Eatonville mayor irks council members with unapproved hire

Eatonville mayor irks council members with unapproved hire

Eatonville mayor irks council members with unapproved hire

New Mayor David Baublits managed to get off on the wrong foot by announcing he had hired Seth Boettcher as Eatonville’s public works director — without the approval of the Eatonville Town Council.

“So, we received an email about two hours ago advising us that a public works director’s first day was today,” Councilmember Bill Dunn said at the Jan. 24 regular meeting of the Eatonville Town Council.

Dunn noted the base salary of this position was $120,000 plus benefits before asking Baublits if he could cite an ordinance that allowed him to approve such a hire without the OK of the council.

Baublits said he could not cite any such ordinance.

“So, on what basis then do you believe that it was within your authority to hire a public works director without first obtaining some type of approval from the council?” Dunn asked.

Baublits defended his actions, saying he “wasn’t going to wait around for the process to fully prove out when I knew that we needed somebody in there.”

Dunn retorted, “I’m not inclined to authorize an allocation of taxpayer dollars to pay for expenses associated with an unapproved position.”
He called the mayor’s actions a “cart-before-the-horse scenario."

Councilmember Robert Thomas agreed with Dunn that any such hire can’t be done without approval of the council.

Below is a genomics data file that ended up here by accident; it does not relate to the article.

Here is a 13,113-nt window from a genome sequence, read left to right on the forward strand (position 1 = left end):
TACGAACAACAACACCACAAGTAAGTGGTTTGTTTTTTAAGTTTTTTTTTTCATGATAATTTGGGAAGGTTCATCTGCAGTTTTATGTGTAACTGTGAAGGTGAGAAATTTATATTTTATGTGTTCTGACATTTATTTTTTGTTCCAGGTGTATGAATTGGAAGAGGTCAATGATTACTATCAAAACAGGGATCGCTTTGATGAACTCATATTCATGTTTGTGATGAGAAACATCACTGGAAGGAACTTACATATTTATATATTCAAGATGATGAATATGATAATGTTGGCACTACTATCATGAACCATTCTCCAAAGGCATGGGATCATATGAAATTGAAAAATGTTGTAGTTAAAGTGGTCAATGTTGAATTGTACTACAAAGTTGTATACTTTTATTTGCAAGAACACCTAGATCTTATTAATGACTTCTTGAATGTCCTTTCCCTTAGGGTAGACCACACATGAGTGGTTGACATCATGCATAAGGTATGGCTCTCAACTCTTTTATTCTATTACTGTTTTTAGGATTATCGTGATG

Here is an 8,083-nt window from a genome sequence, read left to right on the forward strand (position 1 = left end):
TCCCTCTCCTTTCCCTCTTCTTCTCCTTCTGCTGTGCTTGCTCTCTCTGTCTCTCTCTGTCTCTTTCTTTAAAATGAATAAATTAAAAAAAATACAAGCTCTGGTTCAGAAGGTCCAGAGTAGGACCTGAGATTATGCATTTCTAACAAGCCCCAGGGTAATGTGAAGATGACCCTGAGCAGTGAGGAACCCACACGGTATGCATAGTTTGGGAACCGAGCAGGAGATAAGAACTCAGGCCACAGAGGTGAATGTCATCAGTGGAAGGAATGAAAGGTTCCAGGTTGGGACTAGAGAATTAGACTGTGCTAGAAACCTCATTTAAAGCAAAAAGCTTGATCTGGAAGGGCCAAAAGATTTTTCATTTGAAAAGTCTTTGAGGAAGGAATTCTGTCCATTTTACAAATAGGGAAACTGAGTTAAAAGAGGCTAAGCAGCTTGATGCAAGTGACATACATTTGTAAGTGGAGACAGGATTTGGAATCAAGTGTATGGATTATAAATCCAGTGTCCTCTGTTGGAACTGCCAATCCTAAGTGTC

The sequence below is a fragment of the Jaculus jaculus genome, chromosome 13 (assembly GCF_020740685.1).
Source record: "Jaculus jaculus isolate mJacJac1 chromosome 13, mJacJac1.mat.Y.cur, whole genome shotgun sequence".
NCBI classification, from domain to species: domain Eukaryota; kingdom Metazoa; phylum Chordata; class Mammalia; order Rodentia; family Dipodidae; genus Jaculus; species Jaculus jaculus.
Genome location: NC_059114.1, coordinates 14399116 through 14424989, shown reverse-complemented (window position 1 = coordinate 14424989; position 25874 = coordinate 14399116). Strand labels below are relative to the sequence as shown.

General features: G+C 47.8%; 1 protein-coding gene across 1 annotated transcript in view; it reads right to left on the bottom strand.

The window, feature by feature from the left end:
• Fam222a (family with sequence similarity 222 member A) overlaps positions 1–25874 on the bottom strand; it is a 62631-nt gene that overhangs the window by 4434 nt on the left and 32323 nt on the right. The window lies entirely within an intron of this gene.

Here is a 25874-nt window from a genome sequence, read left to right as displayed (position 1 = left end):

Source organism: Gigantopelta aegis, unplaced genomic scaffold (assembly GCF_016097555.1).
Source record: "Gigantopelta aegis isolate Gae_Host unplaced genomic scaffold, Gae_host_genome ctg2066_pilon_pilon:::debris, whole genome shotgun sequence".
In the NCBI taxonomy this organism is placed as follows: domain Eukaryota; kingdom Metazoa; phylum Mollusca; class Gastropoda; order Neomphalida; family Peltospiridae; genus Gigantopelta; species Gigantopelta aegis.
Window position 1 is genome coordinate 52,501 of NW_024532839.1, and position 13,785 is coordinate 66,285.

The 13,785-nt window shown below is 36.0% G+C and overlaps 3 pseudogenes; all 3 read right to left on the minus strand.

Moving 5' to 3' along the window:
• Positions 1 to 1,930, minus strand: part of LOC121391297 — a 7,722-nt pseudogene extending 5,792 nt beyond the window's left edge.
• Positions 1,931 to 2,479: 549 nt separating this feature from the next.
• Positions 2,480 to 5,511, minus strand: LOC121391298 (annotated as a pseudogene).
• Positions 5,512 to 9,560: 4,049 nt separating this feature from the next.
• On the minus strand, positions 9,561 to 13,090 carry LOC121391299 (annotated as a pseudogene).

Despite the executive versus legislative clash, cooler heads prevailed at the suggestion of Dunn and Councilmember Emily McFadden that a special meeting of the town council be held to address the matter.

A special virtual town council meeting to approve the new public works director contract has since been set for 7 p.m. Monday.

The council passed an ordinance for a change to the town’s municipal code allowing detached accessory dwelling units based on a recommendation by the Planning Commission as part of plan to expand affordable housing in single-family zones.

Thomas echoed his comments from the first reading of the ordinance earlier this month.

“I’ve got the Town of Eatonville official zoning maps sitting here in front of me, and I’m trying to figure out how, if we approve everybody’s ability to put a 500-square-foot accessory dwelling unit in their back yard, how we don’t turn Eatonville into a barrio of Mexico City,” he said.

The council passed a resolution approving and accepting a $410,148 grant from the Transportation Improvement Board to be used for improving Carter Street West from Antonie Avenue North to Orchard Avenue North.

McFadden was approved as the chair of the Public Safety Committee and as a member of the Ad Hoc Lodging Tax Advisory Committee.


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